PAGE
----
Tuesday, September 20, 2011

Withdrawals and Deposits (2)

In the previous post we looked at provisional estimates of the sale value of withdrawn library books in Business and Education. For convenience, those tables are replicated here, with comments following:

Business Titles

% of Total

SCS Withdrawal Candidates
Unmatchable: No ISBN
SCS Withdrawal Candidates w/ ISBNs
‘Culls’: no copies wanted
Unknowns: bad matches
Titles w/ possible list price $.01-$2.50
Titles w/ possible list price of $10+

Education Titles

% of Total

SCS Withdrawal Candidates

Unmatchable: No ISBN
SCS Withdrawal Candidates w/ ISBNs
‘Culls’: No copies wanted
Unknowns: bad matches
Titles w/ possible list price $.01-$2.50
Titles w/ possible list price  $10+

Consignment Selling 
Alibris, like many local book dealers, Better World Books, and other companies, offers a consignment program, through which titles can be sent in batch to its warehouse. Alibris lists the titles in its online database, manages sales transactions, and ships books to customers, sharing the proceeds with the library. Consignment is attractive because it allows the books to be moved immediately out of the library, and minimizes the amount of library staff time involved in the sale process. It also gives withdrawal candidates another chance at being purchased and used. And it may return some financial benefit to the library. 

Each vendor's plan probably works a little differently, and each will have its supporters. The key is that any book sale be handled in batch, with as much work occurring outside the library as possible. Many vendors can provide this service. For the sake of example, Alibris's plan works along these lines:
  • $1/title fee to list in their database
  • 70% of sale price is retained by the library/30% to Alibris
  • Batches of titles can be shipped to the Alibris warehouse (library pays shipping)
  • Minimum of 1,000 titles required

Costs and Benefits
These terms suggest that titles likely to sell for $2.50 or less are probably not worth pursuing, since it would cost as much to list and ship each volume as the library might realize in revenue--and of course not all titles would sell. At the higher end of the price spectrum, the situation looks a little more interesting. Titles that might sell for $10 would break down like this:
    • Sale price: $10
      • Alibris commission ($3)
      • Listing fee ($1)
      • Shipping/handling ($1)
That leaves a profit of roughly $5 per volume sold. In the combined Business and Education samples above, there are 1,703 such titles. If all of them sold for $10, the library would realize $8,500 in profit. If half of them sold for $10, the library would realize a profit of $4,250. [Please note that these are just convenient estimates. Some titles might sell for more, some for less. This is intended simply as a way to think through the possibilities.] From a financial standpoint, these 1,703 titles are the obvious sweet spot--the place where withdrawals would most likely yield deposits.

Of course, it is highly unlikely that any library's entire list of titles would ever be sold. Any sales dollars realized would have to be amortized across the cost of all units listed and shipped. In this example, the base problem is what to do with 14,347 withdrawn items. Listing and shipping 14,347 items would cost the library at least $20,000. Only 1,703 of these items are likely to sell for more than $10. Therefore, it does not make economic sense to list and ship all 14,000 items. Listing and shipping only the 7,214 items would cost closer to $10,000, and might help sell additional units, but probably at a lower overall margin per volume. Each library's strategy here must be based on whether the goals are primarily financial or primarily toward assuring another chance for as many titles as possible.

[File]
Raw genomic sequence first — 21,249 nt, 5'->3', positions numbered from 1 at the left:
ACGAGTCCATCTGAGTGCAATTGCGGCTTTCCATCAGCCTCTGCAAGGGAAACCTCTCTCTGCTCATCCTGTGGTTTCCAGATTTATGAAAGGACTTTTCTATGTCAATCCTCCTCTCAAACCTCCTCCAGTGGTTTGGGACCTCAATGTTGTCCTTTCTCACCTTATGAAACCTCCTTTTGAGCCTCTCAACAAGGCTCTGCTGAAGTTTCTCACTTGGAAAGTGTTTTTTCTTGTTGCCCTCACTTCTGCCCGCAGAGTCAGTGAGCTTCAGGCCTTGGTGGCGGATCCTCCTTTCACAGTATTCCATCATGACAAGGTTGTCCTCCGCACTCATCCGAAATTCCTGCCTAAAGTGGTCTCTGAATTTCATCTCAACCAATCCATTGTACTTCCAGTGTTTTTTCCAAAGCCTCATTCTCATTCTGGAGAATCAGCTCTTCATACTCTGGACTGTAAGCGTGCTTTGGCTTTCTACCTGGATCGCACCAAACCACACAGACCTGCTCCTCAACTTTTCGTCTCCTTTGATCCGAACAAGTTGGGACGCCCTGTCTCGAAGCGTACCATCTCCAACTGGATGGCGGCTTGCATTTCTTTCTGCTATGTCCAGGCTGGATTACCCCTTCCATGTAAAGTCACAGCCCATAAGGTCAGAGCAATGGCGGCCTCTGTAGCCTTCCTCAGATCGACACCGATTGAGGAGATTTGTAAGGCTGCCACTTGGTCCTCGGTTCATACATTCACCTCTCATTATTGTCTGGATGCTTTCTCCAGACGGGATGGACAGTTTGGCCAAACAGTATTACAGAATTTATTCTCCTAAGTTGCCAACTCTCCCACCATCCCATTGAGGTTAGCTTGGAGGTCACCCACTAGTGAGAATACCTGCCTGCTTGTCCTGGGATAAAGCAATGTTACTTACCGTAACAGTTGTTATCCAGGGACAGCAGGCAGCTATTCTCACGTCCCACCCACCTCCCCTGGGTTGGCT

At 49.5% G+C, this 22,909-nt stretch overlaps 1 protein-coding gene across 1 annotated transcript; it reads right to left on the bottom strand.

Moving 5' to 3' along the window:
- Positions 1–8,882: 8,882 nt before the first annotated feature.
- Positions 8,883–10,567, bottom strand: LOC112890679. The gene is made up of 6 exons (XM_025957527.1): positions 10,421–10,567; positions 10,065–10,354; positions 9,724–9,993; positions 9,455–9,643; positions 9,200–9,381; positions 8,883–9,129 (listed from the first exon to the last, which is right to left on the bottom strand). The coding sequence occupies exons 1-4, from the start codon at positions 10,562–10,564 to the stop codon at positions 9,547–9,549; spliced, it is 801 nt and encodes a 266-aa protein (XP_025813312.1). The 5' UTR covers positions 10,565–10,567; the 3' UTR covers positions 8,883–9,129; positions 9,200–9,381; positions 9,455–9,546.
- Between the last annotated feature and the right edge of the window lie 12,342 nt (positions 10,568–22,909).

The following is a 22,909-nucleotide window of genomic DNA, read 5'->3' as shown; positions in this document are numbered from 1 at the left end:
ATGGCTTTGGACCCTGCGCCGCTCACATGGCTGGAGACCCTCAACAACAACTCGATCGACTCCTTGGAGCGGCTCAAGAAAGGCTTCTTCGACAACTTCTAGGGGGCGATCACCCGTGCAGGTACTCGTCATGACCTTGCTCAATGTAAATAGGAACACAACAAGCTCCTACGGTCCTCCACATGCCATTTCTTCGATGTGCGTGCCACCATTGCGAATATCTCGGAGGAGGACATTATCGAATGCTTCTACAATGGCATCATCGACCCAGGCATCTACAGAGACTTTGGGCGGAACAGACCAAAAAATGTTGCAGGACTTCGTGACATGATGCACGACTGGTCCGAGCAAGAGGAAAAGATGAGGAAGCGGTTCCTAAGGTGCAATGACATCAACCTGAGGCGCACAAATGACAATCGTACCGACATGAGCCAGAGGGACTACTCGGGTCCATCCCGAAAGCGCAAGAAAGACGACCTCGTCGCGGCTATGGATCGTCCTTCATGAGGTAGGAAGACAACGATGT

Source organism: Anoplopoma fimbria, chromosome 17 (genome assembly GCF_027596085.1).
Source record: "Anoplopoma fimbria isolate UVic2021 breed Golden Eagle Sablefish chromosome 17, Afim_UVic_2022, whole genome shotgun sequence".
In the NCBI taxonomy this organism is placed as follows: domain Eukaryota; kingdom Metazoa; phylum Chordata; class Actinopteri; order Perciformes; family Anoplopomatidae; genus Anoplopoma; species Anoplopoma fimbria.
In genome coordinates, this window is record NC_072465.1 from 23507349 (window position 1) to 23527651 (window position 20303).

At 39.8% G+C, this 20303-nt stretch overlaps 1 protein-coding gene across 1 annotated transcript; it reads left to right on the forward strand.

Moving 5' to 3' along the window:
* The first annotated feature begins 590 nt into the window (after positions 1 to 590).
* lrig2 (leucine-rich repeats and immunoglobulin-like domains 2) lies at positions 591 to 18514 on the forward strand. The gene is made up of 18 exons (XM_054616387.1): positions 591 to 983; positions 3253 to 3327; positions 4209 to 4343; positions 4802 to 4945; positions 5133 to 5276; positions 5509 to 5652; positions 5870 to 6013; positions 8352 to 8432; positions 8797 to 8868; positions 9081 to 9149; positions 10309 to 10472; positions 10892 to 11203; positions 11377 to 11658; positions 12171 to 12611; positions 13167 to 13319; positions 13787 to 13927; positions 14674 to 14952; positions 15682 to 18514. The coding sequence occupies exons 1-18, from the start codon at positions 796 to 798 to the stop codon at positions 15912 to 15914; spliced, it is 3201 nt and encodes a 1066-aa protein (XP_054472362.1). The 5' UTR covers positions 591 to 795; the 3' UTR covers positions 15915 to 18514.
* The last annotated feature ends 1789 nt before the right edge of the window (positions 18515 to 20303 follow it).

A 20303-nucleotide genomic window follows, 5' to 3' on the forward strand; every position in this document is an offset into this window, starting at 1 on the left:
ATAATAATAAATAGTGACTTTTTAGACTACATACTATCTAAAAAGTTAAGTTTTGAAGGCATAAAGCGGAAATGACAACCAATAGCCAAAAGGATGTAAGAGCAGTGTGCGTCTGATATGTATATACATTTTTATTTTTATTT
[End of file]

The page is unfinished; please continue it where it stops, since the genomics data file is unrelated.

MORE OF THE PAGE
A Selective Approach
Clearly, this option is not appropriate for every library's situation, and probably not for all withdrawal candidates from any institution. Consignment sale makes most sense for the likely high-value items, where the library will realize a clear return after listing and shipping fees. In these examples, items with a likely sale price of $10 or more represent 10%-13% of the total number. The likely list price may make these candidates worth listing even if only 50% of them ultimately sell. Each library should analyze its situation carefully before proceeding.

Below the $10 threshold, the picture is much less clear. The likely lower-value books represent 87%-90% of the entire list. Those sold at $2.50 or less would represent a loss to the library, even if we don't consider their original purchase price or the library-based labor involved in preparing them for shipment. Titles without ISBNs or bad matches are of unknown value, but would still incur listing, shipping, and handling costs. Titles likely to sell in the range of $2.51-$9.99 would have some potential to produce revenue that exceeds costs. But the overall yield is likely to be relatively low, since all titles incur costs but not all titles will sell. From a purely financial standpoint, this range is marginal, but might look better if it were contracted to $5 or $7 at the low end.

The selective approach also leaves the question of what to do with the remaining books -- those that fall below the likely $10 threshold. In this instance, 12,644 books are in this category. Some libraries may find selling these unused books at a loss more tolerable than throwing them out. Some may prefer to dial the range back to $7 or $5. Some may prefer any chance at a sale, regardless of price. But that should be a conscious choice.

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